Bocardo owned land in Surrey, under which part of an oilfield lies. Star Energy had a licence granted by the Crown allowing it to bore for and obtain petroleum from the oil field from neighbouring land vested in the Crown. Without acquiring a licence from Bocardo to do so, Star Energy drilled three wells from the Crown land, which travelled diagonally downwards and entered Bocardo’s land below ground level (at depths between about 800ft and 1,300ft) and ran for between about 250m and 700m. No material physical harm was done to the estate by the drilling and installation of the wells and there was no interference with Bocardo’s use or enjoyment of its land. Bocardo also had no right to the petroleum. Nevertheless, when Bocardo became aware of the wells, it commenced an action in trespass.

The High Court held that the wells constituted an actionable trespass and this decision was affirmed by the Court of Appeal. The Supreme Court considered how far below the surface ownership rights extend. Lord Hope said:

There must obviously be some stopping point, as one reaches the point at which physical features such as pressure and temperature render the concept of the strata belonging to anybody so absurd as to be not worth arguing about. But the wells that are at (p. 540) issue in this case, extending from about 800 feet to 2,800 feet below the surface, are far from being so deep as to reach the point of absurdity. Indeed the fact that the strata can be worked upon at those depths points to the opposite conclusion. (at [27])

Thus, Star Energy had trespassed on Bocardo’s land. On a secondary issue relating to the appropriate measure of damages, the Supreme Court affirmed the Court of Appeal’s decision that damages were only available for the amenity loss caused by the technical trespass. This sum was measured at £1,000.6

18.2.2 Defences

Lack of permission is a necessary ingredient of trespass. Correspondingly, permission (express or implied)—or a ‘licence’—to enter or remain on land constitutes a valid defence, subject to the person with that permission (the licensee) not exceeding the boundaries of the permission (e.g. the dinner guest looking in Ameera’s wardrobe in the earlier scenario).7 Licences can be revoked, although the manner in which this can be done often depends on what type of licence was initially granted—for example, whether it was one given under a contract.

Legal justification is a defence to a claim in trespass (e.g. where the police are authorised by law to enter premises to carry out an arrest under the Police and Criminal Evidence Act 1984). However, exceeding the boundaries of such authority carries severe consequences and, if this happens, the trespass alleged is deemed to have begun at the moment the defendant entered the property (even though at that time, legal justification to be there existed). This is known as trespass ab initio, and is discussed further shortly.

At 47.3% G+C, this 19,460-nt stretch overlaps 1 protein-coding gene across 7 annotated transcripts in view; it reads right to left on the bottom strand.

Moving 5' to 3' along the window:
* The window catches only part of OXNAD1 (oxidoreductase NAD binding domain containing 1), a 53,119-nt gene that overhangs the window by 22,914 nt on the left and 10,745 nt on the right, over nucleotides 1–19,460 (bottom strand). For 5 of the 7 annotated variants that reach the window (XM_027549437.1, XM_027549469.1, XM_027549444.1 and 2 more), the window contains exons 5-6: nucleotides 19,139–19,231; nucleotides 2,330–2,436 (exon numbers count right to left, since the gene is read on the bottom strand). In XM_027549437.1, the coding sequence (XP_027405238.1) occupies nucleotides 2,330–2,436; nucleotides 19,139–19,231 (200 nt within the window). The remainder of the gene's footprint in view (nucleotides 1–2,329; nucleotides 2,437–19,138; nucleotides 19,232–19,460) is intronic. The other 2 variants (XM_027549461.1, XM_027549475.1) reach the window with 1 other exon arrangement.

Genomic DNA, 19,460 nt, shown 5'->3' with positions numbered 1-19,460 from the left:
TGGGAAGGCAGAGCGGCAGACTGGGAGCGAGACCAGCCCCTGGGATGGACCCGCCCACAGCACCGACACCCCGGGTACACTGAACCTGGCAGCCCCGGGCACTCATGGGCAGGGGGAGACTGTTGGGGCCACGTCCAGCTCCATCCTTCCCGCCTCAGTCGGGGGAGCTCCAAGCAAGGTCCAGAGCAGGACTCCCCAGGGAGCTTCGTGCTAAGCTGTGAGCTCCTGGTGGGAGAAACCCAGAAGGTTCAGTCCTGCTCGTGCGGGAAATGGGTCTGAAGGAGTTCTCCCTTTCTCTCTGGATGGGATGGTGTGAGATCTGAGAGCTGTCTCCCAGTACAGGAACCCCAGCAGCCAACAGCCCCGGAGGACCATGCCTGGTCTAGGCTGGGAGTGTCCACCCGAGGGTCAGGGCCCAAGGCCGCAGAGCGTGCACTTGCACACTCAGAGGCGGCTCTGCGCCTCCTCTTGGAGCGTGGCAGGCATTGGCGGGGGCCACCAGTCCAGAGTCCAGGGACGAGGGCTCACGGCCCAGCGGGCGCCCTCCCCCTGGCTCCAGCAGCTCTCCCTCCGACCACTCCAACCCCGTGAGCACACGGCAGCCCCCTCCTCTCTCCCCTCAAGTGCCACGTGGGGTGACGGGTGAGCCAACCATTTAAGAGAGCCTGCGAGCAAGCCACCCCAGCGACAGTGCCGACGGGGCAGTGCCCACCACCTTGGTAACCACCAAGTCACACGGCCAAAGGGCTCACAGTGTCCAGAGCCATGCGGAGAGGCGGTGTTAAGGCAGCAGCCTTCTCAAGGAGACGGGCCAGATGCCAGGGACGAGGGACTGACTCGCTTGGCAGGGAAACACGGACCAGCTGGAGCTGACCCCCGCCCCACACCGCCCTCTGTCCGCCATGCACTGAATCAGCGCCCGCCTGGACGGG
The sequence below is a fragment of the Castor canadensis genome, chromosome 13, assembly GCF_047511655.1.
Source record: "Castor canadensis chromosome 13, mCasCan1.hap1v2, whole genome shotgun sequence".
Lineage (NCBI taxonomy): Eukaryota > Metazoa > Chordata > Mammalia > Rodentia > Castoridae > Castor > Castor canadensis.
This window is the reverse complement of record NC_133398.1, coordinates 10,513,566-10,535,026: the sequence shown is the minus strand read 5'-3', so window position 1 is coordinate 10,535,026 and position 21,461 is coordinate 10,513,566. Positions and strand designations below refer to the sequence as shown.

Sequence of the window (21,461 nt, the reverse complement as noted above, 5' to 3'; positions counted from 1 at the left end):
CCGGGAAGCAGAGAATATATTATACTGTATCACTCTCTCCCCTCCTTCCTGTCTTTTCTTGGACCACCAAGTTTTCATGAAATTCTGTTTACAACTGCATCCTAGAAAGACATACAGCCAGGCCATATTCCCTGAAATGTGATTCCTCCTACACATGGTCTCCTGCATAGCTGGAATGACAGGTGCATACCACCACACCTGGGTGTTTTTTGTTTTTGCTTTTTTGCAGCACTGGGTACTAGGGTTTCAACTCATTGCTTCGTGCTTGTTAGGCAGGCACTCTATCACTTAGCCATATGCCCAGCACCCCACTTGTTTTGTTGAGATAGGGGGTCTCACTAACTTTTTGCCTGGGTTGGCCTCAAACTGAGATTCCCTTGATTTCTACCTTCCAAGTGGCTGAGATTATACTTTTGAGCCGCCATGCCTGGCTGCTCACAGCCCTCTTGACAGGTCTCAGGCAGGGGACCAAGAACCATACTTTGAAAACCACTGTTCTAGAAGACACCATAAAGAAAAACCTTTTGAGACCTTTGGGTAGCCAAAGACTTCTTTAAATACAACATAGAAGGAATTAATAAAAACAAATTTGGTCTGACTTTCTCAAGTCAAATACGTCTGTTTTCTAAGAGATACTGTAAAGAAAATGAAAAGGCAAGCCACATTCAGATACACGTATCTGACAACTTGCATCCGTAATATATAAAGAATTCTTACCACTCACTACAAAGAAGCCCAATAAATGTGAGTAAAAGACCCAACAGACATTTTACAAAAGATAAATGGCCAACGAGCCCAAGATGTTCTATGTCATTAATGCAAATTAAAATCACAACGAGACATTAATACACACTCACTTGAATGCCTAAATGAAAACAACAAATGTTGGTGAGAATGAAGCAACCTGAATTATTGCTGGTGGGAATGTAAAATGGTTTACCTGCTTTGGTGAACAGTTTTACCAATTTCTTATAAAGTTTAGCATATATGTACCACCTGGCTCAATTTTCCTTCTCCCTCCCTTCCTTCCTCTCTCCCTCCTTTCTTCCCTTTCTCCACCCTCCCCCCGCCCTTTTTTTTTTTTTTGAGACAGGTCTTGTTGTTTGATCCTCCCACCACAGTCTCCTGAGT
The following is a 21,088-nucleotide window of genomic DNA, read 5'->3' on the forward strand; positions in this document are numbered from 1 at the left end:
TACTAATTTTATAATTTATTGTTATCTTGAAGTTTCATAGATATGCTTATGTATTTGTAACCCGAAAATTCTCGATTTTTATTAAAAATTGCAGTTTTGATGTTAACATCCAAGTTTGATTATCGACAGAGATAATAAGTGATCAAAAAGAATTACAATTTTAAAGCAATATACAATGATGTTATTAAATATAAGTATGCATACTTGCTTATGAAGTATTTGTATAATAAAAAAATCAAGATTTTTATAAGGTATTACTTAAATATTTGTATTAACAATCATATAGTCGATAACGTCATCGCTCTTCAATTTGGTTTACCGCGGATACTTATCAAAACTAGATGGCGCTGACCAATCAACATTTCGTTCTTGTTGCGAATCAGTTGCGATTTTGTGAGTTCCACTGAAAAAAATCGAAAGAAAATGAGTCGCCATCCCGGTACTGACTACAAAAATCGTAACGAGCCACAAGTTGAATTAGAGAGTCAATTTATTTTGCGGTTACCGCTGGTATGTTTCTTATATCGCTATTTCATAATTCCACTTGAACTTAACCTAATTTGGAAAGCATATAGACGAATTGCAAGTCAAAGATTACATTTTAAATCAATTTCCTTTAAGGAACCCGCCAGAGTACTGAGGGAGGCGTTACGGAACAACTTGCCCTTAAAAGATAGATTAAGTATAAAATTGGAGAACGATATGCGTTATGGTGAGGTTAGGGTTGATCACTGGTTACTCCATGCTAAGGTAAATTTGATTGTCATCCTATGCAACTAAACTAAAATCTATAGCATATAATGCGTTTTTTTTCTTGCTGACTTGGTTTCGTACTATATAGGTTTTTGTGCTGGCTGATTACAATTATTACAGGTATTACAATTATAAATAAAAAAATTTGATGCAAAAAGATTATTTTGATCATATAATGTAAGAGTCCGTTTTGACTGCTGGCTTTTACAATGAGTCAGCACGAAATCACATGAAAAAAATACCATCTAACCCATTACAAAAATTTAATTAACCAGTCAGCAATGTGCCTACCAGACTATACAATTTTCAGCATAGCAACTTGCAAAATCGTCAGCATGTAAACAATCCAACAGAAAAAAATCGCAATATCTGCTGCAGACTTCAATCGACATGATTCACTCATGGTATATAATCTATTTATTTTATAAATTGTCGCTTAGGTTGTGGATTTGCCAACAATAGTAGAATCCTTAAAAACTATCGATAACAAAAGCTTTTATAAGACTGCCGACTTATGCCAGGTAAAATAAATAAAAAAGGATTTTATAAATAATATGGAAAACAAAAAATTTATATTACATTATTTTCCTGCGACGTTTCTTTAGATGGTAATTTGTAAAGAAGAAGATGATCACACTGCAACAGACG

Another defence is necessity.8 What is meant by this is that the action claimed as trespass might be deemed a necessary one for the defendant to have taken in order to protect either a public interest (e.g. to prevent floodwaters spreading by going on to someone’s land to lay sand bags)9 or a private interest (e.g. to prevent the defendant themselves from personal injury or property damage). In Esso Petroleum v Southport (p. 541) Corporation [1956], the necessity defence was successfully used by a ship’s captain who discharged oil into the sea, polluting the shoreline. While there was some debate about whether this action amounted to a trespass or to nuisance, it was found to have been a necessary action in order to prevent the ship breaking up at sea and endangering the lives of the crew.


What is necessary in a given situation often depends on the viewpoint of the person asked—the court may or may not agree with the defendant’s viewpoint, as necessity in many situations is subjective. In particular, it seems that for the defence to be successful, a sufficient degree of ‘peril’ is required. In Southwark London Borough Council v Williams [1971], for example, squatters occupying a number of the council’s empty properties claimed necessity in defence. Lord Denning MR thought differently, saying that ‘if homelessness were once admitted as a defence to trespass, no-one’s house would be safe’ (at 744). He relied on the ‘floodgates’ policy argument, saying that if the defence were used once it ‘would open a door that no man could shut’. He also invoked a fear of lawlessness, stating that the:

courts must, for the sake of law and order, take a firm stand. They must refuse to admit the plea of necessity to the hungry and the homeless; and trust that their distress will be relieved by the charitable and the good. (at 744)

Thus, he was arguing that there may be better means to address the problem of homelessness, rather than for the courts to be seen to condone squatting.10

In Monsanto plc v Tilly [2000], protesters entered land belonging to Monsanto, a company (in)famous for developing and growing genetically modified (GM) crops. The protesters, including the defendant, believed that GM crops have harmful environmental and societal effects and, as part of their campaign, thought it necessary to enter land owned by Monsanto to uproot the crops, in order to protect both public and environmental health. Tilly’s argument was rejected by the Court of Appeal—though the court recognised that there might be some occasions when the destruction of one crop might be necessary in order to save others. In this instance, the court viewed the crop destruction as a symbolic gesture, designed to attract media attention: the necessity argument failed. Furthermore, the fact that there is public law protection offered to ‘the public interest’ in relation to GM crops clearly influenced the court—as in the squatters’ case, it was perceived that there were better ways to achieve the intended goals than trespassing.